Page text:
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5 big lessons & 5 quick tips from 2 years of growth

Two years ago, I started The Big Lil on a total whim. I had just wrapped up my role as Executive Director at City Fruit; we were in the process of selling Stockbox; and I had NO idea that a global pandemic was about to hit. I was also really (REALLY) burned out and was attempting to invest in my own mental health.

I honestly thought this business would be a transitional effort, until I found my next big thing. But, it has stuck and it has grown, a lot. It turns out that this IS my next big thing and I couldn’t be more proud! Every single week, we get feedback that we’re doing really impactful work for our current clients; we continue to grow both our team and our client pipeline; and I am thriving as a second-time business owner (most days).

As we head into another year of growth, I wanted to take a moment to capture and share my biggest take-away’s from the past two years. What have I learned from the launch of a second business and how might others take the leap?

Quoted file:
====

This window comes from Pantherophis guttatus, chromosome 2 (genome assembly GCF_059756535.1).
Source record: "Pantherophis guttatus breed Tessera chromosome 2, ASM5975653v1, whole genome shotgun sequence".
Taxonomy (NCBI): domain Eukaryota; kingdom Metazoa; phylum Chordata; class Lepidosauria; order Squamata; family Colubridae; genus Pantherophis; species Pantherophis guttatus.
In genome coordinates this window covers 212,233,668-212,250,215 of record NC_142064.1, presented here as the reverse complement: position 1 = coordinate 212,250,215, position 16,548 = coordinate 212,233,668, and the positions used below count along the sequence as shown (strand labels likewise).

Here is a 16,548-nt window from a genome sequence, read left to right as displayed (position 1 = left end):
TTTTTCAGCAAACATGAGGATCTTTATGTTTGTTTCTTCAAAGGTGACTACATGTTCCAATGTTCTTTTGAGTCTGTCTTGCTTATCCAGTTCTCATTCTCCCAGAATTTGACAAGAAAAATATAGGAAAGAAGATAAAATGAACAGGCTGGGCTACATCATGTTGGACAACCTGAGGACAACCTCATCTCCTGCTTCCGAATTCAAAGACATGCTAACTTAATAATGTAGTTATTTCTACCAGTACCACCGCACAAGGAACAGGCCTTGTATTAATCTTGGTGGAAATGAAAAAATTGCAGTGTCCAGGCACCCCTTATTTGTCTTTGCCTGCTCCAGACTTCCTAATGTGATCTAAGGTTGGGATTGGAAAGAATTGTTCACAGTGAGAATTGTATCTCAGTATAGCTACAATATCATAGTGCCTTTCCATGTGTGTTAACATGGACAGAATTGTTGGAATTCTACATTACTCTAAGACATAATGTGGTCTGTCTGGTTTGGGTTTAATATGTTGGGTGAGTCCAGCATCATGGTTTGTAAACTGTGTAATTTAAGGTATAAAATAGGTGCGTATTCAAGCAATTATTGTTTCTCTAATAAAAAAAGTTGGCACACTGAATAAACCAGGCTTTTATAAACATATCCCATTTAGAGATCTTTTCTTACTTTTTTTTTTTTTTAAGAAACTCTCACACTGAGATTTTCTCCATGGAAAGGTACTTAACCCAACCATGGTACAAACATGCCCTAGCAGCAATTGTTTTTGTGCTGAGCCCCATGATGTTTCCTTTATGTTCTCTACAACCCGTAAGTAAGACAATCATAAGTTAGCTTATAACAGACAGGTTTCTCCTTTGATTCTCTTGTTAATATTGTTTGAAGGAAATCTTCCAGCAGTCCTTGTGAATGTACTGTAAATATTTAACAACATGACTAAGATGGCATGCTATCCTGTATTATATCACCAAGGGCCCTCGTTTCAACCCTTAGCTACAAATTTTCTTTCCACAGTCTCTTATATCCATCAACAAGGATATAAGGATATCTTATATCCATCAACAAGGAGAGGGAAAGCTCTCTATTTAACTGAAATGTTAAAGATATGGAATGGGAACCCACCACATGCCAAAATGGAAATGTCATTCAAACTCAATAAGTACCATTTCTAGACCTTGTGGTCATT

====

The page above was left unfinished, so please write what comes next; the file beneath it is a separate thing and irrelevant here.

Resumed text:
5 Big Lessons

1. Find your niche….but maybe not right away.

I didn’t start off as a fractional COO. I started off as a consultant. Yep, that’s it….A consultant. My initial client base was small and the work was all over the place – wherever they needed me, was where I went. Personally, I’m glad I started that way. I was new to freelance work; I wasn’t yet committed to this work; and – again – there was a global pandemic taking over my life.

But, about 9 months in, I decided to really dig in. I talked with my current clients, I got serious about networking again, and I gradually put the pieces together – how did my strengths align with what the world needed.

Once I committed to my niche, the business followed. But, I couldn’t commit to that niche until I really understood who my clients were and where they needed support.

2. Do your job for your own company.

Every week, I talk to bookkeepers who struggle to do their books; mission driven businesses who haven’t yet figured out how to take care of their employees; and – yes – fractional COO’s who haven’t built out their own internal systems and processes (speaking for a friend). Once my business really started taking off, I realized that I should have leveraged my own super powers for my own business! Thankfully, I have a team of incredible systems builders, so we’re doing this work together.